Fish targets top 10 finish in 2011
Originally published on: 13/12/10 14:51
Mardy Fish is looking to back-up a fantastic 2010 by breaking into the top 10 for the first time next year.
The American rose from world No.55 to finish the year at a career-high world No.16 after winning titles in Newport and Atlanta. He also reached the final at Queens and produced a career-best run at the Cincinnati Masters, defeating Andy Murray and Andy Roddick en route to the final.
“I have very high expectations, higher than I’ve ever had,” said Fish. “I’m healthy, fit, confident. So I don’t think it’s unrealistic to aim for the top 10.”
Despite a fourth round appearance at the US Open, Fish failed to produce at the Grand Slams, something which – added to a solid start to the season – will be key to helping him reach his goal.
“I don’t have many (rankings) points to defend the first half of the year,” said Fish. “The first three Grand Slams, I didn’t get past the second round.
“So if I can be more consistent through the first part of the year, win some matches on the clay, do something more at Wimbledon, I should be able to get there.”
Fish, who turned pro in 2000, reached No.17 in the world in 2004 but battles with injury hampered his progress. But after losing weight and undergoing surgery on his troublesome knee in September, he’s in the best shape of his career.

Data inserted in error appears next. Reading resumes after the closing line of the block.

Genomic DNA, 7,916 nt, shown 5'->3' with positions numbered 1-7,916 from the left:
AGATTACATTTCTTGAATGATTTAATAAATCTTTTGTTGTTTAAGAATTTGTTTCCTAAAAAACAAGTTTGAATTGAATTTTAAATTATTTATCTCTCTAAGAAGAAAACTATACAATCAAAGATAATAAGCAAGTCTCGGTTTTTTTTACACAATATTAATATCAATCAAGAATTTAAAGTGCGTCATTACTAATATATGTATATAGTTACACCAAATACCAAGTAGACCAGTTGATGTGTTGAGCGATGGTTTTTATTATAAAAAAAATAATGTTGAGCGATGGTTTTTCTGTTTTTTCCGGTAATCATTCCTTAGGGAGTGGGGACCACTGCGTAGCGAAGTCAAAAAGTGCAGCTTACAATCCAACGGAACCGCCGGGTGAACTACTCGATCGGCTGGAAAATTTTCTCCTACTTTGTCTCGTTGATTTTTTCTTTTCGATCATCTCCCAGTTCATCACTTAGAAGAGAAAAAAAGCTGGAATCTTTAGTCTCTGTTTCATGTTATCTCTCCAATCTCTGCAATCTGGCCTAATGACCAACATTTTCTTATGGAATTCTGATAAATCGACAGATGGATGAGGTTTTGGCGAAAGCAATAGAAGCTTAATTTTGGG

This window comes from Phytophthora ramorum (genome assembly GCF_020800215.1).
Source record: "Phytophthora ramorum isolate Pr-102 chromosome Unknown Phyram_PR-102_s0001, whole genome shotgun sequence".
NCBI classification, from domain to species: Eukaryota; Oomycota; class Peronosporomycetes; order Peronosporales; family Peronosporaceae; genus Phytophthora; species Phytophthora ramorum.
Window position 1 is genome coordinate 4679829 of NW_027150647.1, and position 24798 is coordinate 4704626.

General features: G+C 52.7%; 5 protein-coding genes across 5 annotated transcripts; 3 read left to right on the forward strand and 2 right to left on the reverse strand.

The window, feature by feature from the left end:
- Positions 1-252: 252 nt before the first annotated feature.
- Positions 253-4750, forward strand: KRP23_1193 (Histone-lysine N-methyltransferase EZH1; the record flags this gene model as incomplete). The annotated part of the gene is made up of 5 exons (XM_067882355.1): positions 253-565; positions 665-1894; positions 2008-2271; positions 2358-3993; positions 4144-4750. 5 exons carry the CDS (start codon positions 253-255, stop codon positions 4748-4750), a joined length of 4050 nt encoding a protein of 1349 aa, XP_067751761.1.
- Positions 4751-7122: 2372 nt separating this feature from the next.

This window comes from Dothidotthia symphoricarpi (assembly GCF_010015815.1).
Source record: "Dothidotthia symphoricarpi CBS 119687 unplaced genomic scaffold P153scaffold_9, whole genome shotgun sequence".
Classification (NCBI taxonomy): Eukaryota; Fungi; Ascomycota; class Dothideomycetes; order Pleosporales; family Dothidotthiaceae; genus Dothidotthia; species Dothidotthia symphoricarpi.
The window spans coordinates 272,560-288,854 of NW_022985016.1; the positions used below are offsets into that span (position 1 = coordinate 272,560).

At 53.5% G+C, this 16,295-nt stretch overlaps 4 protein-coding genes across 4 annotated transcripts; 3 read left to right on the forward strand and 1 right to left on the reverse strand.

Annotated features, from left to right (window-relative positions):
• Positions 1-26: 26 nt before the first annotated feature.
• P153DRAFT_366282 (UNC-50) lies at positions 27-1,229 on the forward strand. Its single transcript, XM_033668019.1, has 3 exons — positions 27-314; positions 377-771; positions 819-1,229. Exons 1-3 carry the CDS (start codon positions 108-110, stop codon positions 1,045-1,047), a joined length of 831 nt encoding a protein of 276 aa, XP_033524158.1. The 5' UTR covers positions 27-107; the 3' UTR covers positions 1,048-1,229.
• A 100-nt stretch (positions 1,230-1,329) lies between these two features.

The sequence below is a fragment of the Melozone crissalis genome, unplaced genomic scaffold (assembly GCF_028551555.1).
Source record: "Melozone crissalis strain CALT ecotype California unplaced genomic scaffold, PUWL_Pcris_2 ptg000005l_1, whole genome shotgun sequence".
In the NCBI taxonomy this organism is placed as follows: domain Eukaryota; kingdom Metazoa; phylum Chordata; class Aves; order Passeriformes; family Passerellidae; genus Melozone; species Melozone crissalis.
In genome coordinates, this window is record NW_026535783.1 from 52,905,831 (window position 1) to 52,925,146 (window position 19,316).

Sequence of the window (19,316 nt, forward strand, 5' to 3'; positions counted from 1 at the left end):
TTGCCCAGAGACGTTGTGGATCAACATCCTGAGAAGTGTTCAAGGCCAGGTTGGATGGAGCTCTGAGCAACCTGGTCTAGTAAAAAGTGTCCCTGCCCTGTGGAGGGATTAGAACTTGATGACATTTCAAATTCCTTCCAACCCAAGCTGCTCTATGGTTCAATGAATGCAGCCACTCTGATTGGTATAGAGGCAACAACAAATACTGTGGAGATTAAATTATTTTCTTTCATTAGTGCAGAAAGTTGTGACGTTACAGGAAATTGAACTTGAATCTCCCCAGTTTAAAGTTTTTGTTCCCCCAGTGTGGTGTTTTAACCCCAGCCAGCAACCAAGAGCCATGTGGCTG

“To be honest, I expected to have a good year,” said Fish, who turned 29 last week. “I knew the work I was putting in. The diet, the training, the motivation I had — it was different from anything I had ever done before.
“I had a new body, new speed, a new fitness that let me move quicker and play longer. I was able to get to balls I wasn’t able to get to before, so I had to figure out how to hit those shots, what to do with the ball, how to turn defence into offence.”
With his good friend Roddick opting out of the Davis Cup action this season, Fish stepped into his shoes and with it produced what he considers to be the best performance of his career.
Facing a tricky task against Columbia in Bogota, Fish won both his rubbers in five sets and helped John Isner to win the doubles to seal the tie and keep his nation in the World Group for next year.
Davis Cup team mate Mike Bryan has also backed Fish to accomplish his goal in 2011.
“Now he’s working as hard as anyone on tour,” said Bryan. “His training is on a whole other level, on the same level as a Roger Federer or a Rafa Nadal. He can beat anyone in the world. If he stays healthy, he’ll get into the top 10.”